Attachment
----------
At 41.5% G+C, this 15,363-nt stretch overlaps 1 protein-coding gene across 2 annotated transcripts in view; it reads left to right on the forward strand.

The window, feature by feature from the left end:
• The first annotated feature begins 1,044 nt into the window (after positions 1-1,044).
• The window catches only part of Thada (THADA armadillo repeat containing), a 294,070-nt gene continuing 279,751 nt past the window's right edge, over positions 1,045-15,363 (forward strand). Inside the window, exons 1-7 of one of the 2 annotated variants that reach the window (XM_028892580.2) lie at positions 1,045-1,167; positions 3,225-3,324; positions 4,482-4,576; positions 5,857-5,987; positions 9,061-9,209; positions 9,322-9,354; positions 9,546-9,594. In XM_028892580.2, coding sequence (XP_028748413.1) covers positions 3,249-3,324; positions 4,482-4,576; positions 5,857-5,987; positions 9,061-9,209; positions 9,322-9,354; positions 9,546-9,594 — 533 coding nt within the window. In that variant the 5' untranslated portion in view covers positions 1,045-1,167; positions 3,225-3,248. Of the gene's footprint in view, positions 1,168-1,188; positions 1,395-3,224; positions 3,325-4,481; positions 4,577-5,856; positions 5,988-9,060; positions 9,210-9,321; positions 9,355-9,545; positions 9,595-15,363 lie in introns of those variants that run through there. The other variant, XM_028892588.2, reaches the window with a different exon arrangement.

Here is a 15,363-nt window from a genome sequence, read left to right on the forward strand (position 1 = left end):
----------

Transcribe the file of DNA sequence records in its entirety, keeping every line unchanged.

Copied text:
At 41.5% G+C, this 15,363-nt stretch overlaps 1 protein-coding gene across 2 annotated transcripts in view; it reads left to right on the forward strand.

The window, feature by feature from the left end:
• The first annotated feature begins 1,044 nt into the window (after positions 1-1,044).
• The window catches only part of Thada (THADA armadillo repeat containing), a 294,070-nt gene continuing 279,751 nt past the window's right edge, over positions 1,045-15,363 (forward strand). Inside the window, exons 1-7 of one of the 2 annotated variants that reach the window (XM_028892580.2) lie at positions 1,045-1,167; positions 3,225-3,324; positions 4,482-4,576; positions 5,857-5,987; positions 9,061-9,209; positions 9,322-9,354; positions 9,546-9,594. In XM_028892580.2, coding sequence (XP_028748413.1) covers positions 3,249-3,324; positions 4,482-4,576; positions 5,857-5,987; positions 9,061-9,209; positions 9,322-9,354; positions 9,546-9,594 — 533 coding nt within the window. In that variant the 5' untranslated portion in view covers positions 1,045-1,167; positions 3,225-3,248. Of the gene's footprint in view, positions 1,168-1,188; positions 1,395-3,224; positions 3,325-4,481; positions 4,577-5,856; positions 5,988-9,060; positions 9,210-9,321; positions 9,355-9,545; positions 9,595-15,363 lie in introns of those variants that run through there. The other variant, XM_028892588.2, reaches the window with a different exon arrangement.

Here is a 15,363-nt window from a genome sequence, read left to right on the forward strand (position 1 = left end):